Traditionally, when an executive has announced his or her resignation "for health reasons," the office betting pool has offered a straight 50-50 proposition: Either the boss has been stricken by a life-threatening disease, or the boss has gotten sacked.
In early February, however, former L.A. Lakers coach Rudy Tomjanovich upset the bookmakers and gave the "health reasons" euphemism new meaning. Just 43 games into a five-year, $30-million contract, Tomjanovich said he was quitting because the "wear and tear of doing this business" was making him anxious, wrecking his diet and wearing down his immune system.
His job, he said in short, was killing him slowly. And with that, he walked away.
Tomjanovich's decision flummoxed basketball fans and left type-A personalities everywhere scratching their heads. How, many asked, does a guy who has made it to the pinnacle of the sports world admit he's been licked by the stress?
But to those who tend to the physical and psychological health of the highly motivated, Tomjanovich may be a hero for an age in which 40% of American workers describe their jobs as "very" or "extremely" stressful.
He is a public figure who recognized the toll that his job was taking on his health, made the necessary adjustments, and called a news conference to acknowledge that, at the age of 56, "maybe I'm an old general who needs to get ... off the front line and do something else."
"Our culture is so driven by achievement, money and status. I'm delighted that someone had the courage to admit ... that there's a price" to be paid for getting to the top and staying there, said James W. Gottfurcht, a Los Angeles-based psychologist who coaches individuals and companies about the role of money in their lives.
More typically, added Gottfurcht, the acknowledgment of that toll comes from "people on the other side" -- public figures who have been driven to addiction, exhaustion or illness by the stresses of success.
Although few have been willing to acknowledge it, success (and the stress it brings) does not come cheap. Employees who report that they are stressed incur healthcare costs that are 46% higher -- an average of more than $600 more per person per year -- than employees who are not, according to the National Institute for Occupational Safety and Health, the federal government's workplace research center.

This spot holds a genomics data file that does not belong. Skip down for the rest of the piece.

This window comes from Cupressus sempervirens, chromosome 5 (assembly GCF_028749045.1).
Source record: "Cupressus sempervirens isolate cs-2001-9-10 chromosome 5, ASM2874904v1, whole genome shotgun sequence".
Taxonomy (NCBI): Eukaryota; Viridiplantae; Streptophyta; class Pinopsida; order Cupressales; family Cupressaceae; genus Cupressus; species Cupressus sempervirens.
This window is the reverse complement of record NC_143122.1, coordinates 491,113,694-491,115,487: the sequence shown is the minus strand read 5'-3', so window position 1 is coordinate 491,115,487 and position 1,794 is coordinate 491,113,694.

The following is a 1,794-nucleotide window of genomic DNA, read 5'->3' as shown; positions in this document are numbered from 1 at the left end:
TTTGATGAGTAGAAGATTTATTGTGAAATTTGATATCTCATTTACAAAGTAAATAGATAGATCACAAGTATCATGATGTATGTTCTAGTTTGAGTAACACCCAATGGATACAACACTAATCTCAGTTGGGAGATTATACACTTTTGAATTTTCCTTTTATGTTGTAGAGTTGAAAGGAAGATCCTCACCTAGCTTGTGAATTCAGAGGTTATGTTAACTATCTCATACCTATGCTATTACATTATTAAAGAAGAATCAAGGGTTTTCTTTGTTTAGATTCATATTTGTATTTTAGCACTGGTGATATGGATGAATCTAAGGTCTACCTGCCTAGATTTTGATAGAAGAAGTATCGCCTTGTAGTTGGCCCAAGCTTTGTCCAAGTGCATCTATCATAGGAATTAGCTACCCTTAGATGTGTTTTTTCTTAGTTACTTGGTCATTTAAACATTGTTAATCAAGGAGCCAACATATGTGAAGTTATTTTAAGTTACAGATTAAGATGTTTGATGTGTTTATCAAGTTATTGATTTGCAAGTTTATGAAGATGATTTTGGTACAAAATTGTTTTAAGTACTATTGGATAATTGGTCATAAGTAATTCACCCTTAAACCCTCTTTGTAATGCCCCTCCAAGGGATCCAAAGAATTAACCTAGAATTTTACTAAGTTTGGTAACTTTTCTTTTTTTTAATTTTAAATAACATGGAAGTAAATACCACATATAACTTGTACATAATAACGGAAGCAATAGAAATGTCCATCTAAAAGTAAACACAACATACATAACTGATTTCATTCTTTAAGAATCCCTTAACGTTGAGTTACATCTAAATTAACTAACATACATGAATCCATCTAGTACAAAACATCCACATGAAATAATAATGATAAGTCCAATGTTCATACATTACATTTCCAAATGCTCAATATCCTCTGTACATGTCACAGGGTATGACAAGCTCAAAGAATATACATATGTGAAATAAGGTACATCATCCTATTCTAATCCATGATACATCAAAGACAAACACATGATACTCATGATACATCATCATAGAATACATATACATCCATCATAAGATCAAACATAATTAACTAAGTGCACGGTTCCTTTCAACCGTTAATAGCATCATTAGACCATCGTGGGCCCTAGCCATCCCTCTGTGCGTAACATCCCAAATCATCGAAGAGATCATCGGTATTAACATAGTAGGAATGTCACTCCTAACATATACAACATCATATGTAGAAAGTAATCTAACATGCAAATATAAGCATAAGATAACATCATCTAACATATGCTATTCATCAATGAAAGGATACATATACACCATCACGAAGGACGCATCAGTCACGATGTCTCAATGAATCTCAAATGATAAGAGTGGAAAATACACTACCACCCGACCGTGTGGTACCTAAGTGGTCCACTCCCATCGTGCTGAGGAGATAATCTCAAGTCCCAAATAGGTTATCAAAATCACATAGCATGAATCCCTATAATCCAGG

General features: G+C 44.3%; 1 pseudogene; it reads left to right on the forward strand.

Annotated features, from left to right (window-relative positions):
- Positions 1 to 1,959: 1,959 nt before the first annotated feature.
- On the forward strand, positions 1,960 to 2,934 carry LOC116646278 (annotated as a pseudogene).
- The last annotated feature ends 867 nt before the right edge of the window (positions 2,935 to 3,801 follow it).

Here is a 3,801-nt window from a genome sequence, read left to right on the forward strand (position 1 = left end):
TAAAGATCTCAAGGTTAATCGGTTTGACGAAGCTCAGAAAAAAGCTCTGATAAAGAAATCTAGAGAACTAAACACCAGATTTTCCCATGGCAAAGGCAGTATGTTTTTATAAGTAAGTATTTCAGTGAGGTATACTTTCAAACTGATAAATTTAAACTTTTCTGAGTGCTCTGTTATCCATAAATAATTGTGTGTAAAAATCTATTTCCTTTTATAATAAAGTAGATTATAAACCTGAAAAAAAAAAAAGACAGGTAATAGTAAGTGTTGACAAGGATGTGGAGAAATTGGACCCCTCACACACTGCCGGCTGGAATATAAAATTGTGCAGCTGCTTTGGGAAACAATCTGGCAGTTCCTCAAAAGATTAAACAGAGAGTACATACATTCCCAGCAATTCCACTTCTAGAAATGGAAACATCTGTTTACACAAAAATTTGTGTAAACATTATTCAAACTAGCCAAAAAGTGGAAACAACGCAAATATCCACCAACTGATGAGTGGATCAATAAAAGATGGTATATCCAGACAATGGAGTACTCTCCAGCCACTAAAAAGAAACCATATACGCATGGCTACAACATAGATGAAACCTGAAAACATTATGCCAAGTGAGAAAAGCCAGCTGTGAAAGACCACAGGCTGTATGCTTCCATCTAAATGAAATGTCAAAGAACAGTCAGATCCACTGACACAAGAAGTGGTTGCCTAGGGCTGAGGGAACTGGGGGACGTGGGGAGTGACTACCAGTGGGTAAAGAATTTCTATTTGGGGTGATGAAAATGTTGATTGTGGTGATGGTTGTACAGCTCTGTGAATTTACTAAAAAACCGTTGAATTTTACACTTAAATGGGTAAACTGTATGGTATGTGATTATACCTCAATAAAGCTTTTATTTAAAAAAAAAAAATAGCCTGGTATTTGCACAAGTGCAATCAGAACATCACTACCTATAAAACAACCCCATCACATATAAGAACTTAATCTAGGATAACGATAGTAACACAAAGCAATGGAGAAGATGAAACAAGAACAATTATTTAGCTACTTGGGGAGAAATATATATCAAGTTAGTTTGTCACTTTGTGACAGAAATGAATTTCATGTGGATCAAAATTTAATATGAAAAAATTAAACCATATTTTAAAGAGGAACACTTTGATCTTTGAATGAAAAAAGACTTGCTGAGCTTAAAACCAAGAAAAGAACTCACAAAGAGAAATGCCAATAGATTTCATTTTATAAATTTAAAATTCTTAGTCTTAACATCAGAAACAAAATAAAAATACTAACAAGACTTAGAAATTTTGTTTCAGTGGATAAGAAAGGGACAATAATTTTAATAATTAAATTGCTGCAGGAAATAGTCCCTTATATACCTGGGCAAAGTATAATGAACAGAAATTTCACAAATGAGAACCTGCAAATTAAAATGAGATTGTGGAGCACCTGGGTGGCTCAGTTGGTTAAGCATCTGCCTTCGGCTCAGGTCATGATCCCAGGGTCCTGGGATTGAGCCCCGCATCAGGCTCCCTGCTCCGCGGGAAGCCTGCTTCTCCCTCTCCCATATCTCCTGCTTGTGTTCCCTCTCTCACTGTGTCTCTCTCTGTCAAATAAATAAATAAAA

The New York-based American Institute of Stress estimates that workplace stress costs the nation more than $300 billion in additional healthcare costs, missed days of work and stress-management programs for workers. Although workplace stress is rampant, publicized examples of those opting out "for health reasons" remain scarce.
In announcing his decision to quit on Feb. 2, Tomjanovich said he had probably tried to return to coaching too soon after treatment for bladder cancer that was diagnosed in March 2003. He said that his moods were swinging higher and lower with each Laker victory or defeat, adding that he was frequently sapped of energy and getting sick. He began taking an antidepressant, and when that didn't seem to help, Tomjanovich said, he was set to switch to "something stronger."
A recovering alcoholic, the coach said he was concerned about the new medication's potential for addiction and questioned whether another prescription was the answer to his problems. "I didn't like the fact that I was going to start taking medication so I could do my job," Tomjanovich said in announcing his departure. "I never had to do that before."
Physicians say that Tomjanovich's symptoms are a classic recitation of the health effects of job-related stress and strain. General internist Benjamin Ansell, who directs UCLA's Executive Health Program, says that people under constant or acute stress at work often complain of diffuse muscle aches, depression, anxiety, sleep disruptions and a greater vulnerability to minor infections. A closer look at their blood chemistry often reveals other, more subtle tolls of stress, including elevated levels of blood glucose after fasting -- a sign of incipient problems of metabolism.
Warning signs of heart disease, such as high blood pressure or elevated cholesterol levels, are usually more pronounced in executive patient populations than in the broad population of adults first diagnosed with the same conditions, Ansell says.
"Stress is the X factor," he says. "If you see an individual under a great deal of stress, they're both more likely to have risk factors for heart disease and more likely to have significant presentation of those than other populations. It's multiplicative."
What is unusual, say experts, is Tomjanovich's response to signs of his stress. To leave a pressure-cooker job is a solution that few high-profile people take. Most workers simply cannot afford to do so. And for those who could afford the financial sacrifice of punching out of a job, there is often little willingness to admit defeat, especially to the forces of stress.